A Central Province Of Italy, in Tuscany, bordering on Florence, Arez-zo, Perugia, Rome, Grosseto, and Pisa; area, 1,465 sq. m.; pop. in 1872, 206,446. It is watered by the Ombrone, Orcia, and other rivers. The N. E. portion is very mountainous. There are several lakes. A portion of the soil is fertile, producing wheat, olive oil, and wine; a larger portion comprises forests, prairies, and pasture grounds; much of it is uncultivated. Cattle raising is a chief occupation. It comprises the districts of Siena and Montepulciano.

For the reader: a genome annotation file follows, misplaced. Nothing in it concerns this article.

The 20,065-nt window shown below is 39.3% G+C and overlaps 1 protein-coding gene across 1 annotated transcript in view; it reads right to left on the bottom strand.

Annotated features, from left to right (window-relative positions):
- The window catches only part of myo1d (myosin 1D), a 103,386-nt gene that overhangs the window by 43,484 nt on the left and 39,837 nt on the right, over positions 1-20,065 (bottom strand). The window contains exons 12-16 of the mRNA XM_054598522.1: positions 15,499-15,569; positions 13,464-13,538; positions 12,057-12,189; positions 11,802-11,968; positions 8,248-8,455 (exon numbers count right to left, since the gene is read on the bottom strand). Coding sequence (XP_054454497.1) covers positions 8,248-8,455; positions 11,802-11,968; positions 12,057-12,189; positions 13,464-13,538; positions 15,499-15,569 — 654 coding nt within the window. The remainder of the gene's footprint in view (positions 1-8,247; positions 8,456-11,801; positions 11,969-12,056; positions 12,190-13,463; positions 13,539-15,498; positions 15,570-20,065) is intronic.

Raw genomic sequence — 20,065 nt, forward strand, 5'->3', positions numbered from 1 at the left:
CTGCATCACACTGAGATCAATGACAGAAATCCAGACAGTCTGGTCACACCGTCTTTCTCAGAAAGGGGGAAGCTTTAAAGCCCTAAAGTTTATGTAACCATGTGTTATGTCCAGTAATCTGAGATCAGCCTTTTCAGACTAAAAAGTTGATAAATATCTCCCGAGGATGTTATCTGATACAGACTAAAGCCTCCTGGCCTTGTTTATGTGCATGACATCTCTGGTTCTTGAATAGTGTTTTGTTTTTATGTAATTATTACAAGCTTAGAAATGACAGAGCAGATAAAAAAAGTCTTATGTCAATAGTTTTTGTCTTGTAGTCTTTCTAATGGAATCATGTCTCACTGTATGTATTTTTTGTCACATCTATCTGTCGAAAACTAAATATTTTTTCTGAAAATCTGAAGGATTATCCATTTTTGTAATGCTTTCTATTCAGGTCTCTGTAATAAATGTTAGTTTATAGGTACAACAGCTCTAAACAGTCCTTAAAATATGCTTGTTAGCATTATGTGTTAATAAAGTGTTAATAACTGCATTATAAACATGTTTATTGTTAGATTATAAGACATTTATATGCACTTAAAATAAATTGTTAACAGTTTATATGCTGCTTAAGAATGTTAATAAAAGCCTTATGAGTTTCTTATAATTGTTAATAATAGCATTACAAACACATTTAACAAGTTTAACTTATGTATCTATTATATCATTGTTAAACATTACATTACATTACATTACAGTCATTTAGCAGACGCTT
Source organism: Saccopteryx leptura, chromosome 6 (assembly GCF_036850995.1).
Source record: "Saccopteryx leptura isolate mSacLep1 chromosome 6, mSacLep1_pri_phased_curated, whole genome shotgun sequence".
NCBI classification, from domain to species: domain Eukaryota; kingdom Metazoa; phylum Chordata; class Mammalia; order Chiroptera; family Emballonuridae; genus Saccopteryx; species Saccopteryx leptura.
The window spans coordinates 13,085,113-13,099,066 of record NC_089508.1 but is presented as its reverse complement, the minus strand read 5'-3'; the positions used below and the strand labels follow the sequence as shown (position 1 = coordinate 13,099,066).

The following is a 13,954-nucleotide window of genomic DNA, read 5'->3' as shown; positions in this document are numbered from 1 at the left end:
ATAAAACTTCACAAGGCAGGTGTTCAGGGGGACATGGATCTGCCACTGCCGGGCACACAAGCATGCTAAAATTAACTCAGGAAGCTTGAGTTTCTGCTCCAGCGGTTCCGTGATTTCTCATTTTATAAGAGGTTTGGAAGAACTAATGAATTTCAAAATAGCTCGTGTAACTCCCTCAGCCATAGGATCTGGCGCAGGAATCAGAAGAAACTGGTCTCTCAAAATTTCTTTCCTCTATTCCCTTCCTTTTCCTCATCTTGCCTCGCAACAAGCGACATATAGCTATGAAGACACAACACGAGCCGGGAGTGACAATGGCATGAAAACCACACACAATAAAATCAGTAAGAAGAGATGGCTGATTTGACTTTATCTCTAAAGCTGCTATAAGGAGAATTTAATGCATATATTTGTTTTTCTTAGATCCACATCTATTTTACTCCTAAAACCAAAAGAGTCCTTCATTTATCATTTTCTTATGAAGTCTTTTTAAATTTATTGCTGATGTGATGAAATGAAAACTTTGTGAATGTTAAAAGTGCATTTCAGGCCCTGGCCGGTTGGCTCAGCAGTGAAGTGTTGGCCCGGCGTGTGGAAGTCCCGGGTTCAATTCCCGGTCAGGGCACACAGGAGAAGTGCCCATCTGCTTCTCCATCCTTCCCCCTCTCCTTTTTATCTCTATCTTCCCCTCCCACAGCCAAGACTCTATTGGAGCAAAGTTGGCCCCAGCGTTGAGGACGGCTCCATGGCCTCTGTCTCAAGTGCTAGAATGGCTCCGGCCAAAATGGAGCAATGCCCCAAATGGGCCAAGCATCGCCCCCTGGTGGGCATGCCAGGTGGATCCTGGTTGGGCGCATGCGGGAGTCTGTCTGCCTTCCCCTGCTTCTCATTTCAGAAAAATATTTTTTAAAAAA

A City, capital of the province, on two hills in a dreary plain, 31 m. S. by E. of Florence; pop. in 1872, 22,-965. The streets are narrow, and many of them too steep for vehicles. The cathedral, built in the 13th century, is a fine specimen of Italian Gothic, and there are several other churches which are rich in works of art. The university, which was flourishing in the middle ages, has a library of 50,000 volumes and 5,000 manuscripts. Siena is an archbishop's see, and has numerous academies of literature, science, and the fine arts. The hospital of Santa Maria della Scala is one of the oldest in Europe. The piazza del Campo, celebrated in Dante's Purgatoric, contains the loggia di San Paolo, the seat of a commercial tribunal in the middle ages. - Siena is a very ancient place, as the remains of Etruscan walls still visible testify. It was a bishop's see in the 6th century. In the middle ages it was a powerful republic, and rivalled Florence, with which it was often at war. In the struggle between the popes and emperors it sided with the Ghibelline party, and its soldiers defeated the Guelphs at Monte Aperto or Montaperti in 1260. The council of Pavia, transferred to Siena, lasted from June 22, 1423, to Feb. 26, 1424. A long period of civil war ended in its capture by the troops of Charles V. in 1555, and it was united with Tuscany in 1557.